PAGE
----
|Publication number||US7613633 B1|
|Application number||US 09/670,562|
|Publication date||3 Nov 2009|
|Priority date||26 Apr 1995|
|Also published as||US7702540, US7831477, US20040133512, US20050033655|
|Publication number||09670562, 670562, US 7613633 B1, US 7613633B1, US-B1-7613633, US7613633 B1, US7613633B1|
|Inventors||Thomas G. Woolston|
|Original Assignee||Ebay Inc.|
|Export Citation||BiBTeX, EndNote, RefMan|
|Patent Citations (105), Non-Patent Citations (102), Referenced by (34), Classifications (16), Legal Events (4)|
|External Links: USPTO, USPTO Assignment, Espacenet|
This application is a divisional of application Ser. No. 09/253,014, filed Feb. 19, 1999, which is a divisional of Ser. No. 09/166,779, filed Oct. 6, 1998, which is a continuation of Ser. No. 08/554,704 filed Nov. 7, 1995 now U.S. Pat. No. 5,845,265, which is a continuation of Ser. No. 08/427,820 filed Apr. 26, 1995 now abandoned.
This application is a continuation in part of U.S. patent application Ser. No. 08/427,820 filed Apr. 26, 1995, incorporated herein by reference in its entirety. The present invention relates to used and collectible goods offered for sale by an electronic network of consignment stores. More specifically, the present invention may be an electronic “market maker” for collectable and used goods, a means for electronic “presentrnent” of goods for sale, and an electronic agent to search the network for hard to find goods. In a second embodiment to the present invention, a low cost posting terminal allows the virtual presentment of goods to market and establishes a two tiered market of retail and wholesale sales.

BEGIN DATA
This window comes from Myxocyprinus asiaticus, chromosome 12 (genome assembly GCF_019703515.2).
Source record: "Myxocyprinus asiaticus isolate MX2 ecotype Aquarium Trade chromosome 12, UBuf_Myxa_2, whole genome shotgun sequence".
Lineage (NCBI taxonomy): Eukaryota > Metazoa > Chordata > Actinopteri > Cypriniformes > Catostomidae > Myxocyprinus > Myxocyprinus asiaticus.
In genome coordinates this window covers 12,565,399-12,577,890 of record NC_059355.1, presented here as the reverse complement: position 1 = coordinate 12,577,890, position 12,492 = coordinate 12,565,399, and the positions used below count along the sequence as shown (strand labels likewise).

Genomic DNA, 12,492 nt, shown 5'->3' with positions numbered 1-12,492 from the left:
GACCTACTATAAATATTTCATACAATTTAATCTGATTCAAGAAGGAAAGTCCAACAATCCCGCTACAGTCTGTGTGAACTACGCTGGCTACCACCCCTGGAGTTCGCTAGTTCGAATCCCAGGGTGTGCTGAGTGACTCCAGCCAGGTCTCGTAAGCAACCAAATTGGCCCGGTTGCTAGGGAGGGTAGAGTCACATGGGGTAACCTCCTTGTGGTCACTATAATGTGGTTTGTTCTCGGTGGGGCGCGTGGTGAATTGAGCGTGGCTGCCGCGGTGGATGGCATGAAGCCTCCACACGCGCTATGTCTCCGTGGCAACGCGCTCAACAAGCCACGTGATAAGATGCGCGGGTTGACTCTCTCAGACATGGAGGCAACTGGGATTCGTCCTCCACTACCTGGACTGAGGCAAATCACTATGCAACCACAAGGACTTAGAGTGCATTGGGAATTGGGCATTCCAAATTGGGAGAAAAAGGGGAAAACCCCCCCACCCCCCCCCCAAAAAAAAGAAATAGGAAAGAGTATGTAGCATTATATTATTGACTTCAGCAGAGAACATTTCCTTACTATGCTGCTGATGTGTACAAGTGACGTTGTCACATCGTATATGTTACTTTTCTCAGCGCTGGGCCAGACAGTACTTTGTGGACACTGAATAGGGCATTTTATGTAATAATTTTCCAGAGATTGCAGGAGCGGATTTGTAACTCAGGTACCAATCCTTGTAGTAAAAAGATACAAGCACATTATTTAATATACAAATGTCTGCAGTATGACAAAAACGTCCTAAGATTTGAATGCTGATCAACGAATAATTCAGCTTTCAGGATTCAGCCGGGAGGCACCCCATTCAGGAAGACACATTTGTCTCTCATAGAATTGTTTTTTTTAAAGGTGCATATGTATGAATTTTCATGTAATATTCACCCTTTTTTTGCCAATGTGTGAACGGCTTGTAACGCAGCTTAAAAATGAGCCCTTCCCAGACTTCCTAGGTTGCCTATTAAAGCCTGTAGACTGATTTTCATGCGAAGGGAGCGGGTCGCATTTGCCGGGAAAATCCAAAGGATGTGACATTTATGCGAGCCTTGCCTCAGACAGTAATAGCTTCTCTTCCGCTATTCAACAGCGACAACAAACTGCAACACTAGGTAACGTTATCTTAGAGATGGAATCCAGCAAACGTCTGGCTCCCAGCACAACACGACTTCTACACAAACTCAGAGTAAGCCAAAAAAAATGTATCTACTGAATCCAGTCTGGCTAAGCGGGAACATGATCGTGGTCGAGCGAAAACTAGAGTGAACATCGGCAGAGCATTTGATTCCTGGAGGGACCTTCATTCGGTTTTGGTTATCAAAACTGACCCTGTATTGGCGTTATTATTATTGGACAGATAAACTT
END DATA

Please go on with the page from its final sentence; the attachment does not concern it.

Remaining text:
Certain items and used goods have a large following of collectors. These items include baseball cards, dolls, pens, watches, comic books, stamps, coins, and the like. It is well known to establish shops specializing in these items. It is also well-known to establish boards for the sale of used goods. And is known to sell new goods on a special television channel like the Home Shopping Channel.
The prior art does not provide a means to electronically market used goods or provide an avenue to allow participants to speculate on the price of collectable or used goods in an electronic market place. Moreover, the art does not show a way for small to medium size business to use a low cost posting terminal in conjunction with a market maker computer to collectively create a virtual market for used and collectible goods. Thus, to address the short comings of the art the present invention has the following objectives: